Friday, February 10, 2012

Making Peace With Imperfection

(Book Study:  Ten Habits of Happy Mothers by Meg Meeker - Habit #2)

I want to reflect on a comment made by one mom this week that the pressure to be perfect affects our view of motherhood.  Motherhood appears scary and difficult when we feel pressure to be perfect.  As a mother, especially with a large family and children with special needs, I experience the pressure daily, and I doubt that any mom is immune to it.  We feel pressure to be thin, beautiful, and smart, and to have children that are as well.  There is pressure to give our children every opportunity - music lessons, competitive sports, service clubs, the best schools, etc.  And the pressure starts early - every child needs preschool.  To provide a safe, loving home is just not quite enough by present standards.  So we feel pressure to meet our children’s every need or want, and when we can't, we perceive ourselves as failures.  However, this pressure doesn't come from God.  His plan for us and our children is rather simple - to know, love, and serve Him.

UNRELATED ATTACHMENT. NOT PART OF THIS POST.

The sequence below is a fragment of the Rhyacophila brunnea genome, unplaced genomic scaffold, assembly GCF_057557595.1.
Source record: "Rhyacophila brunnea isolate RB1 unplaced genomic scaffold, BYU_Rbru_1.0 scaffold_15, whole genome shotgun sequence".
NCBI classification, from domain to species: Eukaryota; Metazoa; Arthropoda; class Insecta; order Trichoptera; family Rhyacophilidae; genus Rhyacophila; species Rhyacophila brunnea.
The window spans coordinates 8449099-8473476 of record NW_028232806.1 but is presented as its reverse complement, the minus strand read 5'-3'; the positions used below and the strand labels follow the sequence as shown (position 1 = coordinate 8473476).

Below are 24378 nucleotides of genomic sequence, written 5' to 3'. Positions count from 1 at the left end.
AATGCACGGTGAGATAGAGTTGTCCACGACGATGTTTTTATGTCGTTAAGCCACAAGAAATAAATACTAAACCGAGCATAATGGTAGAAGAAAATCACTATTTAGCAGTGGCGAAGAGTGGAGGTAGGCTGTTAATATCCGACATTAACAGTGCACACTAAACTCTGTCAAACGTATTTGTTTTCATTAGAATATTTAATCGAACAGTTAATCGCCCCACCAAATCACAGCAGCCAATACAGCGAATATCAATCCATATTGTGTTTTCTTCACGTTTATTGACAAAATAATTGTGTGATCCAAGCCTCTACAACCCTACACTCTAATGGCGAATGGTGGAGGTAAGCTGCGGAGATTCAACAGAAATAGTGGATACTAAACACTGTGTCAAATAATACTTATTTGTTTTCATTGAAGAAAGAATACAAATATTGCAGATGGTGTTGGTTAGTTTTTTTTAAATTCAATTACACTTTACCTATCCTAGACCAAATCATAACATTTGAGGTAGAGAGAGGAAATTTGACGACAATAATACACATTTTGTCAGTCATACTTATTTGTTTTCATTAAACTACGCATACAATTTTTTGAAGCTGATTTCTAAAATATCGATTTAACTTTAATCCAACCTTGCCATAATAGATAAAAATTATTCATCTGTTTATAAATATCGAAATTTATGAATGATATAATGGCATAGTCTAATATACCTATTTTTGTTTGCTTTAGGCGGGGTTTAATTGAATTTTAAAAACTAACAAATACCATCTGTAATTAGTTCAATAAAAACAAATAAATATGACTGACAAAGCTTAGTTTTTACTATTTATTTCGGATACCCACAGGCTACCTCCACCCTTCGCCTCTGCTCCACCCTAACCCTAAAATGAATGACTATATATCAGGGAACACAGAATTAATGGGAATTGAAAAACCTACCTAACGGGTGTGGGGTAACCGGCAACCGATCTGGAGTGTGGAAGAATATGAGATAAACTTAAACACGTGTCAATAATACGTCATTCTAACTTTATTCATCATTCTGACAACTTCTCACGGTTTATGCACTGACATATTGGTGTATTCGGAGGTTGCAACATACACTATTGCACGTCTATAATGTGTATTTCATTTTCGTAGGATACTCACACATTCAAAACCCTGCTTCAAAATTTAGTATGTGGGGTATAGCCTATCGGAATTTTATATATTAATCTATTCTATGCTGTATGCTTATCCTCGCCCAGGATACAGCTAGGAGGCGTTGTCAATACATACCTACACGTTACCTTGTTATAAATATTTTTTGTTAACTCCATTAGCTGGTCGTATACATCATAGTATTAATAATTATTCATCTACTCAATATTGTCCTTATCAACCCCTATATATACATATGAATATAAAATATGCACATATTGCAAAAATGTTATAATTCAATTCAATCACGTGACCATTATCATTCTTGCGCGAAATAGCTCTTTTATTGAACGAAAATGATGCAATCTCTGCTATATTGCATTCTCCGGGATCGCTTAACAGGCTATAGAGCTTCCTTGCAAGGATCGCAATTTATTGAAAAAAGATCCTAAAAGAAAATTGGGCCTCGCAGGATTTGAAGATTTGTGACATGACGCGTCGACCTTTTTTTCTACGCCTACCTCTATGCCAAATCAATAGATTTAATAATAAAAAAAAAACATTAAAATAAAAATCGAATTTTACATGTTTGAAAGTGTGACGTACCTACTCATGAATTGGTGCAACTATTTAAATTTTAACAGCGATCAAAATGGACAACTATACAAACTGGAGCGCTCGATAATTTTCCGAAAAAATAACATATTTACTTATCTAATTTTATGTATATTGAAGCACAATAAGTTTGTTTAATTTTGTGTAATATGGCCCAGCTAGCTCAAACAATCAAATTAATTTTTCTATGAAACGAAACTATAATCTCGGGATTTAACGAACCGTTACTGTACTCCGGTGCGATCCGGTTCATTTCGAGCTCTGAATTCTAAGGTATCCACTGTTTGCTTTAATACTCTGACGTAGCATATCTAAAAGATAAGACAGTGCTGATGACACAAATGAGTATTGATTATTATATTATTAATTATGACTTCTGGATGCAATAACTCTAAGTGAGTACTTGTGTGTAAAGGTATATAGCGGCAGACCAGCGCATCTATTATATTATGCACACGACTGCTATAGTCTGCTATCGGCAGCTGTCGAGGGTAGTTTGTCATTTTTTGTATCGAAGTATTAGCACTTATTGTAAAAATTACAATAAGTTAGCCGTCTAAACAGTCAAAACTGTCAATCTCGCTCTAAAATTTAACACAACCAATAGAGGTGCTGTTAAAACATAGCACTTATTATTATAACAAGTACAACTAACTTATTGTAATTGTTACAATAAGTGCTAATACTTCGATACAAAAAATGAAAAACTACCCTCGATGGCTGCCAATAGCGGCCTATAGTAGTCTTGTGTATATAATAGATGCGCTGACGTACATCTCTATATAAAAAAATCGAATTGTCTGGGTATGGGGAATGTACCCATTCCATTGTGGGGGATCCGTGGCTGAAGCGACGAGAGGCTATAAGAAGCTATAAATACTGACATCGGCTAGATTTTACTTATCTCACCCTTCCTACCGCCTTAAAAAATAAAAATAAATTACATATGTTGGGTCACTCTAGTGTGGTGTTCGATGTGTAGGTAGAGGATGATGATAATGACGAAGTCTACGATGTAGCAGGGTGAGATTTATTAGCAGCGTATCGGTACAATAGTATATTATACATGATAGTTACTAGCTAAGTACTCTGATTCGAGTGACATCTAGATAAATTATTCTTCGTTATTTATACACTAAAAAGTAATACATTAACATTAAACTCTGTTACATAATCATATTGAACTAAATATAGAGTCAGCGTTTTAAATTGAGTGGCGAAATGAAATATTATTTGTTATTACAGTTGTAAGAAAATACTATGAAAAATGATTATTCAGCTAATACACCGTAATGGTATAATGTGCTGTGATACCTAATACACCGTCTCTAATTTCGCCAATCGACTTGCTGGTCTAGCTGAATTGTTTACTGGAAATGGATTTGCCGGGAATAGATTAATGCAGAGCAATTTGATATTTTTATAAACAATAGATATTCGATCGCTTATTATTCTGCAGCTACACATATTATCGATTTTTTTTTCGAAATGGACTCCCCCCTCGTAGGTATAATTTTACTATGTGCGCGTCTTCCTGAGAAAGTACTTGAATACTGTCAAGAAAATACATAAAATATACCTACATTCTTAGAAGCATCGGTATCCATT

Perfection affects our views of friendships as well.  The pressure to be perfect contributes to competition and jealousy when we believe that some other mother is "winning" and we are "losing".  And competition and jealousy make it very difficult to develop and maintain healthy relationships that provide balance to the difficulties that arise with parenting.  I believe that friendships are difficult because they are not only personal and intimate, but often fragile as well.  When we most need the comfort and support of other mothers, we are afraid to seek it because we don't want to appear weak.  To admit our imperfections to others is to be real and transparent.  And this transparency is essential to developing healthy relationships that can support our efforts to be the type of mothers that God wants.  Remember that it is God who created us as communal beings, and even founded one Church as an expression of our unity.  He calls us to rid ourselves of the desire for perfection so that we can develop and maintain healthy friendships.  This process begins when we identify, acknowledge, and thank God for our gifts.  Only then can we use our gifts, and discover that we are exactly who God wants us to be.   

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